• Implausible Deniability: When Tim catches the Boss Baby talking on the phone and calls him out on it, the Boss Baby's one attempt at denial is weak and perfunctory.
    Boss Baby: (speaking in the same deep voice he always uses) Uh, goo-goo ga-ga.
  • In-Name-Only: The original picture book is a fairly simply picture book that explores the idea of a baby being the "boss" of a family because it gets everything it wants just by crying - food, a cozy place to nap, cuddles, etc. The film is the story of an older brother discovering his new baby brother can talk and is a powerful corporate boss who is working to stop a corporation known as Puppy Co.
  • Just a Kid: Tim and the Boss Baby are overlooked and get away with pretty much anything on the basis that they are both just kids and therefore not a threat. It's also likely why, at the end of the film, Tim's parents have their memories erased of having a baby, but Tim is given a choice and chooses to keep his memories.
  • Lampshade Hanging: Young Tim points out how his parents apparently don't see anything wrong with Boss Baby wearing a suit and carrying a briefcase.
  • Laser-Guided Amnesia: The parents' memories of Boss Baby are erased at the end.
  • Literal Metaphor: Puppy Co.'s new product launch consists of launching a rocket that will air-drop millions of puppies into customers' hands worldwide.
  • Logo Joke: The DreamWorks moon is represented by a baby mobile, and the clouds are colored similarly to those of the original DreamWorks logo.
  • Made of Explodium: One of the babies' trucks explodes when it hits a fence.
  • Mood Whiplash: When Young Tim is clinging on to Boss Baby's car as it appears to be moving fast, the scene abruptly cuts to reveal that they aren't going that fast, and Tim's parents think the kids are having fun.
  • Mr. Imagination: Tim has a greatly vivid imagination and his teaching the Boss Baby to share in the joys of this is a plot point.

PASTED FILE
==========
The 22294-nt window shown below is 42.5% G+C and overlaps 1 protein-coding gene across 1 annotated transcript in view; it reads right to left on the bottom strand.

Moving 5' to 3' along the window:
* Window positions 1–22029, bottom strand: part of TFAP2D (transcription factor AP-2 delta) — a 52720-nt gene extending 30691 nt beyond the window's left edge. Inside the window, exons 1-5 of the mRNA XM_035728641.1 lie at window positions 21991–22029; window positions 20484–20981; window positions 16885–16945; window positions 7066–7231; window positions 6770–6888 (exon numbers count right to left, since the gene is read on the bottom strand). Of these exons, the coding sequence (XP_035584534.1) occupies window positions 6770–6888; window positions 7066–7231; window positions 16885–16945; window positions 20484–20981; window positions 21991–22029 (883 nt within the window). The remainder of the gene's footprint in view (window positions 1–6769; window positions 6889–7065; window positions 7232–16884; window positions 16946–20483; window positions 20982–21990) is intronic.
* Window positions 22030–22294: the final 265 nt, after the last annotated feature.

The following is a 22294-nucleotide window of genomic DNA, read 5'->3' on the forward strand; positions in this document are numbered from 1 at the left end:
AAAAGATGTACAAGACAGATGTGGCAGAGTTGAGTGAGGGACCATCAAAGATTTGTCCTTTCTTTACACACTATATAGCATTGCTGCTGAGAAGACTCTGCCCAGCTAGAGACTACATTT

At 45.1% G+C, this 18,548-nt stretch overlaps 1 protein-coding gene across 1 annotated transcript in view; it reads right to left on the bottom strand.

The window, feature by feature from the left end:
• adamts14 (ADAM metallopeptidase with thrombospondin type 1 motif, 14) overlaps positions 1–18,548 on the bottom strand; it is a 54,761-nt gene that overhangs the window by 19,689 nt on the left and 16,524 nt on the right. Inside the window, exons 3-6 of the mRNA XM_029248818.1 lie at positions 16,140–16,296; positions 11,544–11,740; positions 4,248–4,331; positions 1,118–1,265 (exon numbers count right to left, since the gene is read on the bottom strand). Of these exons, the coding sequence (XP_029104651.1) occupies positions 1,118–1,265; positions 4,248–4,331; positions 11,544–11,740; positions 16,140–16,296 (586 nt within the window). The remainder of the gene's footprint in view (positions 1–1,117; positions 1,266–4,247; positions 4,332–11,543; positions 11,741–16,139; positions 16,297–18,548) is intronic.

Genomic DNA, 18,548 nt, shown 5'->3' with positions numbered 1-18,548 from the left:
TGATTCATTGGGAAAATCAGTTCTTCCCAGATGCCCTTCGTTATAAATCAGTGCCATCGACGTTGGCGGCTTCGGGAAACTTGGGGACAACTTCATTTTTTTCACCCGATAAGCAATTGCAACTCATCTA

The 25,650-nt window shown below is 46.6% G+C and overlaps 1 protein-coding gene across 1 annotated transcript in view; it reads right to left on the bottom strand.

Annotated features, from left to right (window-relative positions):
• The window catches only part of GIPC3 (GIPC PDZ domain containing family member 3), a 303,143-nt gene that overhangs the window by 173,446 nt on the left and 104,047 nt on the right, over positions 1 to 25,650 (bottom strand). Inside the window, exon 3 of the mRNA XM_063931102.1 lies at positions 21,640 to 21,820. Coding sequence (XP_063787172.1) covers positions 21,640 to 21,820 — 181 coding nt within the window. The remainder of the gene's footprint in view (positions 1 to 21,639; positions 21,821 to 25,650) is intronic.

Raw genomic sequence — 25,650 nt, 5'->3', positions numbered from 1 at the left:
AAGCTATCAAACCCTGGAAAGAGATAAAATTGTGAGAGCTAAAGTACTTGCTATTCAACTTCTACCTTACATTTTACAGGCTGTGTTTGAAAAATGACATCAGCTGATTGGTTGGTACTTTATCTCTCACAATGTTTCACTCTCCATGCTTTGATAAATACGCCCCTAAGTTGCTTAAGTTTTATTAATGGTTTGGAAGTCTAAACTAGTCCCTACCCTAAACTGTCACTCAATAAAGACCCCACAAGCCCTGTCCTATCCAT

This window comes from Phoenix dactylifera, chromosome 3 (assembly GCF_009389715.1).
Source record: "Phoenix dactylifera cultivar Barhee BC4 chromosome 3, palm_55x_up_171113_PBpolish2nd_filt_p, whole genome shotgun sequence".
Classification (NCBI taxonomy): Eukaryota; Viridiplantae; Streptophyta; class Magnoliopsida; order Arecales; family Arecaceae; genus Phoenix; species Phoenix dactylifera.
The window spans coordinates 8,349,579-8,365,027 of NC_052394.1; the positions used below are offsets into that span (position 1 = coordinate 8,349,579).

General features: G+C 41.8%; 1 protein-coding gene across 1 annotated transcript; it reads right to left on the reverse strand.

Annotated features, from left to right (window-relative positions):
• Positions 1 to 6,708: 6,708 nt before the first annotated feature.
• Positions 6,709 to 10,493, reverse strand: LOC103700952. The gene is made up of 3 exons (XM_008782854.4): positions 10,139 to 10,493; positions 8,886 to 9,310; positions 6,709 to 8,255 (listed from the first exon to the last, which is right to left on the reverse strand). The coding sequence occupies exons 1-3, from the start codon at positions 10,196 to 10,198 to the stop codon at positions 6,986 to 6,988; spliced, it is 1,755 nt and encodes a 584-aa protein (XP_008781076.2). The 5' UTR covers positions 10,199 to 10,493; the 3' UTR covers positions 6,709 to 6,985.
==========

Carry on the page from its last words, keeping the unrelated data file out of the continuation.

• Mystical Pregnancy: The circumstances of Boss Baby's arrival into the Templeton family is unclear. An early scene shows Janice with a fairly obvious baby bump, only to soon feature Boss Baby arriving via a taxi and Janice without any sort of bump. Whether the baby arrived via natural childbirth or adoption is never specified. This can also lead to some Unfortunate Implications later when the Templetons are later made to forget about the baby, but is somewhat justified by Tim's role as an Unreliable Narrator.
  • Nested Story Reveal: At the end of the movie, it is revealed the whole film is adult Tim telling his daughter about how he coped with the arrival of his baby brother Ted, before they go see her new baby sister.
  • Never My Fault: When Tim is grounded, he's angry with Boss Baby for stealing all his parents' love from him. Never minding that he's still responsible for almost catapulting the baby out the window.
  • Nominal Importance: The Boss Baby's name is never used throughout most of the movie; it is only revealed after he becomes a "proper" member of the family. It's "Theodore."
  • Not Helping Your Case:
    • Sure Tim, tell your parents that the Boss Baby can talk as soon as they catch you trying to catapult him out the window. They won't think you're crazy at all.
    • Tim also fails to mention that the Boss Baby ripped apart Lam-Lam, which provoked him to catapult him in the first place. Though, to be fair, that most likely wouldn't have helped either, given that Tim was still technically putting Boss Baby's life in danger.
  • Not So Different: Francis E. Francis makes this claim to Tim in the climax; Tim should know how Francis feels, as the Boss Baby showed up and stole all the love that should've been Tim's, and Tim could've had his parents' love all to himself if only Tim hadn't let the Boss Baby boss him around. But Tim replies that he's nothing like Francis, as Tim and the Boss Baby are partners.
  • Oh, No... Not Again!: Both Tim and the Boss Baby react this way anytime after the Boss Baby reverts to acting like a regular baby because the effects of his formula are wearing off.
  • Poor Communication Kills: As CinemaSins pointed out, it's rather odd that Boss Baby wouldn't just explain his intentions to stop Puppy Co. to Tim as soon as it was found out he can talk. Granted, they didn't exactly get along before this fact was discovered, but Puppy Co.'s plan to destroy Baby Corp doesn't sound much less believable than a talking baby.